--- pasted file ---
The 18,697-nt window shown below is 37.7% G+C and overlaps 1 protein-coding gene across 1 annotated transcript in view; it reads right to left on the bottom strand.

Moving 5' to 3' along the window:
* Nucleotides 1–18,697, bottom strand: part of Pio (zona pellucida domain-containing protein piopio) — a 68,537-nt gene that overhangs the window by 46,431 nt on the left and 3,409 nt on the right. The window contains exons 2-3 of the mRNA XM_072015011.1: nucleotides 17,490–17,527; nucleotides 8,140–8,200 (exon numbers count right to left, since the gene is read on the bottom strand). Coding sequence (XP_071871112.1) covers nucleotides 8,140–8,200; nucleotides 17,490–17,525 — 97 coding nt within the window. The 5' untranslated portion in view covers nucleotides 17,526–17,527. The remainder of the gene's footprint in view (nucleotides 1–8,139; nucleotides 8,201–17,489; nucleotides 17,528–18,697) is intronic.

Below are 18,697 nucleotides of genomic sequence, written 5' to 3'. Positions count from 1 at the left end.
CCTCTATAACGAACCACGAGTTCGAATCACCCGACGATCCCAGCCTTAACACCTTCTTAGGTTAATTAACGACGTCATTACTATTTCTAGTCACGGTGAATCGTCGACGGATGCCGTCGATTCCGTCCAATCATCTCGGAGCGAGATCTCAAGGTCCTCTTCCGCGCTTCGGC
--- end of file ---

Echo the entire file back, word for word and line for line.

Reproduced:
The 18,697-nt window shown below is 37.7% G+C and overlaps 1 protein-coding gene across 1 annotated transcript in view; it reads right to left on the bottom strand.

Moving 5' to 3' along the window:
* Nucleotides 1–18,697, bottom strand: part of Pio (zona pellucida domain-containing protein piopio) — a 68,537-nt gene that overhangs the window by 46,431 nt on the left and 3,409 nt on the right. The window contains exons 2-3 of the mRNA XM_072015011.1: nucleotides 17,490–17,527; nucleotides 8,140–8,200 (exon numbers count right to left, since the gene is read on the bottom strand). Coding sequence (XP_071871112.1) covers nucleotides 8,140–8,200; nucleotides 17,490–17,525 — 97 coding nt within the window. The 5' untranslated portion in view covers nucleotides 17,526–17,527. The remainder of the gene's footprint in view (nucleotides 1–8,139; nucleotides 8,201–17,489; nucleotides 17,528–18,697) is intronic.

Below are 18,697 nucleotides of genomic sequence, written 5' to 3'. Positions count from 1 at the left end.
CCTCTATAACGAACCACGAGTTCGAATCACCCGACGATCCCAGCCTTAACACCTTCTTAGGTTAATTAACGACGTCATTACTATTTCTAGTCACGGTGAATCGTCGACGGATGCCGTCGATTCCGTCCAATCATCTCGGAGCGAGATCTCAAGGTCCTCTTCCGCGCTTCGGC